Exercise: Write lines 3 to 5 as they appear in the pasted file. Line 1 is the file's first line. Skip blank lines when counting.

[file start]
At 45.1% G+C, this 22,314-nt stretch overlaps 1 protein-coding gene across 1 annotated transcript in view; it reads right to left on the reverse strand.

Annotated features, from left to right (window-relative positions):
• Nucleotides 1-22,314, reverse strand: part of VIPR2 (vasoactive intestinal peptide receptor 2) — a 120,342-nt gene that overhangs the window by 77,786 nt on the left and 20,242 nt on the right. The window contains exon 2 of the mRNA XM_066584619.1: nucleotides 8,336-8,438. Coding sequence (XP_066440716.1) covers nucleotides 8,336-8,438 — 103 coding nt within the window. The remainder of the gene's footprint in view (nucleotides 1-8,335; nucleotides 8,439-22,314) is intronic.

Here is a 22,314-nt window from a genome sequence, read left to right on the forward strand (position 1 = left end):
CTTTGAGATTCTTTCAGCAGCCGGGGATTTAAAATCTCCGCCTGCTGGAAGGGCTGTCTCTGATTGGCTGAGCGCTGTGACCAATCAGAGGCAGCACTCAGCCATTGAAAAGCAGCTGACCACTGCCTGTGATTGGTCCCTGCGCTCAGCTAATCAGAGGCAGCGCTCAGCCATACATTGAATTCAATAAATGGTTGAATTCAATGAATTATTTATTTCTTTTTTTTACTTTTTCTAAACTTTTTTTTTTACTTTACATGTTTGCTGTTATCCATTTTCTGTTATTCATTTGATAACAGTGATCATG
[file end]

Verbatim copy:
• Nucleotides 1-22,314, reverse strand: part of VIPR2 (vasoactive intestinal peptide receptor 2) — a 120,342-nt gene that overhangs the window by 77,786 nt on the left and 20,242 nt on the right. The window contains exon 2 of the mRNA XM_066584619.1: nucleotides 8,336-8,438. Coding sequence (XP_066440716.1) covers nucleotides 8,336-8,438 — 103 coding nt within the window. The remainder of the gene's footprint in view (nucleotides 1-8,335; nucleotides 8,439-22,314) is intronic.

Here is a 22,314-nt window from a genome sequence, read left to right on the forward strand (position 1 = left end):
CTTTGAGATTCTTTCAGCAGCCGGGGATTTAAAATCTCCGCCTGCTGGAAGGGCTGTCTCTGATTGGCTGAGCGCTGTGACCAATCAGAGGCAGCACTCAGCCATTGAAAAGCAGCTGACCACTGCCTGTGATTGGTCCCTGCGCTCAGCTAATCAGAGGCAGCGCTCAGCCATACATTGAATTCAATAAATGGTTGAATTCAATGAATTATTTATTTCTTTTTTTTACTTTTTCTAAACTTTTTTTTTTACTTTACATGTTTGCTGTTATCCATTTTCTGTTATTCATTTGATAACAGTGATCATG